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Encyclopedia > Pyramids of Nubia
Aerial view of the pyramids at Meroe.

The area of the Nile valley known as Nubia that lies within present day Sudan was home to three Kushite kingdoms during antiquity: the first with its capital at Kerma (24001500 BC), that centered on Napata (1000300 BC) and, finally, that of MeroŽ (300 BC300).

Each of these kingdoms were strongly culturally, economically, politically and militarily influenced by the powerful pharaonic Egyptian empire to the north — and the Kushite kingdoms in turn competed strongly with Egypt, to the extent that during the late period of ancient Egyptian history the kings of Napata conquered and unified Egypt itself, ruling as the pharaohs of the Twenty-fifth Dynasty.

The Napatan domination of Egypt was relatively brief — ending with the Assyrian conquest in 656 BC, but its cultural impact was enormous, and this coalesced into an extraordinary burst of pyramid-building activity that was sustained throughout the existence of Napata's successor kingdom, MeroŽ.

Approximately 220 pyramids were eventually constructed at three sites in Nubia to serve as tombs for the kings and queens of Napata and MeroŽ. The first of these were built at the site of el-Kurru. These include the tombs of King Kashta and his son Piye (Piankhi), together with Piye's successors Shabaka, Shabataka and Tanwetamani, and 14 queens' pyramids.

Later Napatan pyramids were sited at Nuri, on the west bank of the Nile in Upper Nubia. This necropolis was the burial place of 21 kings and 52 queens and princes. The oldest and largest pyramid at Nuri is that of the Napatan king and twenty-fifth dynasty pharaoh Taharqa.

The most extensive Nubian pyramid site is at MeroŽ, which is located between the fifth and sixth cataracts of the Nile, approximately one hundred kilometres north of Khartoum. During the Meroitic period over forty kings and queens were buried there.

The physical proportions of Nubian pyramids differ markedly from the Egyptian edifices that influenced them: they are built of stepped courses of horizontally positioned stone blocks, and range from approximately six to thirty metres in height, but rise from fairly small foundation footprints that rarely exceed eight metres in width, resulting in tall, narrow structures inclined at around seventy degrees. Most also have small Egyptian-inspired offering temple structures abutting their base. By comparison, Egyptian pyramids of similar height generally had foundation footprints that were at least five times larger, and were inclined at angles of between forty and fifty degrees.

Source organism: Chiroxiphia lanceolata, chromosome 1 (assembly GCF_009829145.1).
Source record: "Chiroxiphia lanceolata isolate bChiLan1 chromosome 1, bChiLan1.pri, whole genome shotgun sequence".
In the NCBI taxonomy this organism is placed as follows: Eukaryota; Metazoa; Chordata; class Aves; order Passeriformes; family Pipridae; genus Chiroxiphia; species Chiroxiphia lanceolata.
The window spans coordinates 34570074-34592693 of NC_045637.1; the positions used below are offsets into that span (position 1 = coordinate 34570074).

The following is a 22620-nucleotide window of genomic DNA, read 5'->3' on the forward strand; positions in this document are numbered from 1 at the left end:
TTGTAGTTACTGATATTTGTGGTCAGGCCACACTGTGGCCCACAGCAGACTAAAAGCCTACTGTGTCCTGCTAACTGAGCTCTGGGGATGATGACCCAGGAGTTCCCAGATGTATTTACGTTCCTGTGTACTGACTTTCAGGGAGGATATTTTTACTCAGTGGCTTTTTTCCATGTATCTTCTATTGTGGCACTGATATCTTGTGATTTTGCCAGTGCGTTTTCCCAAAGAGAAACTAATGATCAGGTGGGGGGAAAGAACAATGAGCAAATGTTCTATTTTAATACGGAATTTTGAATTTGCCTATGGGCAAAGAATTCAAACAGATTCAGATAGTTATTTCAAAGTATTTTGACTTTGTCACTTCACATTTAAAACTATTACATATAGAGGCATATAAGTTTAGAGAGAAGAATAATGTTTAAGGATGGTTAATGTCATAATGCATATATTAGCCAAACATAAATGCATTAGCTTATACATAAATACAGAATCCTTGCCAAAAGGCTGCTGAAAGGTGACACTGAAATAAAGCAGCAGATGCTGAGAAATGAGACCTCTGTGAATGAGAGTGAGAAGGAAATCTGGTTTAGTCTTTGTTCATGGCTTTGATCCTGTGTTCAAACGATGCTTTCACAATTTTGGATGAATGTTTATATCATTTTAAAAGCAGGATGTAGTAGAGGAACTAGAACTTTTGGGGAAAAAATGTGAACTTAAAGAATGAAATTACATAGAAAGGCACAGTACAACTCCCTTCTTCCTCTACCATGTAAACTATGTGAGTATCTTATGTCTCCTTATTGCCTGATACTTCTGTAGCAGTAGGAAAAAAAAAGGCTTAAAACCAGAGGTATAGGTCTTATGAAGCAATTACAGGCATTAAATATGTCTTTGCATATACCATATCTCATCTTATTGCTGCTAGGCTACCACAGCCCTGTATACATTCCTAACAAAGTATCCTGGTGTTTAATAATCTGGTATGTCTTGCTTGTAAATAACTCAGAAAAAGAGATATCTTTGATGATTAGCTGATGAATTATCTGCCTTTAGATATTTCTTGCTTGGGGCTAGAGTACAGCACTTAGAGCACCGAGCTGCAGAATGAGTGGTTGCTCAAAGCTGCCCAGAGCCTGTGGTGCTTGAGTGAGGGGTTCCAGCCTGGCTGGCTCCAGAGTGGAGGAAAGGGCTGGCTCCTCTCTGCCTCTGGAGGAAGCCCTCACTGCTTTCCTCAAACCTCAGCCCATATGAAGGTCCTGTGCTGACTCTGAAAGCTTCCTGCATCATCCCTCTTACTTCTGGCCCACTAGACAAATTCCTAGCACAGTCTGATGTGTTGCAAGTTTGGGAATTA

All of the pyramid tombs of Nubia were plundered in ancient times, but wall reliefs preserved in the tomb chapels reveal that their royal occupants were mummified, covered with jewelery and laid to rest in wooden mummy cases. At the time of their exploration by archaeologists in the 19th and 20th centuries, some pyramids were found to contain the remains of bows, quivers of arrows, archers' thumb rings, horse harnesses, wooden boxes and furniture, pottery, colored glass and metal vessels, and many other artefacts attesting to extensive Meroitic trade with Egypt and the Hellenistic world.

See also

External links

  • Pyramids of Nubia (http://www.narmer.pl/pir/pirnub_en.htm) – A site detailing the three major pyramid sites of ancient Nubia.
  • Nubian Pyramids (http://www.homestead.com/wysinger/nubian105.html) – A site featuring numerous photographs of the pyramids at MeroŽ.
  • Aerial Photographs of Sudan (http://perso.wanadoo.fr/kap-chagny/page44.html) – A site featuring spectacular aerial photographs of the pyramids and temples at el-Kurru, Nuri and MeroŽ.

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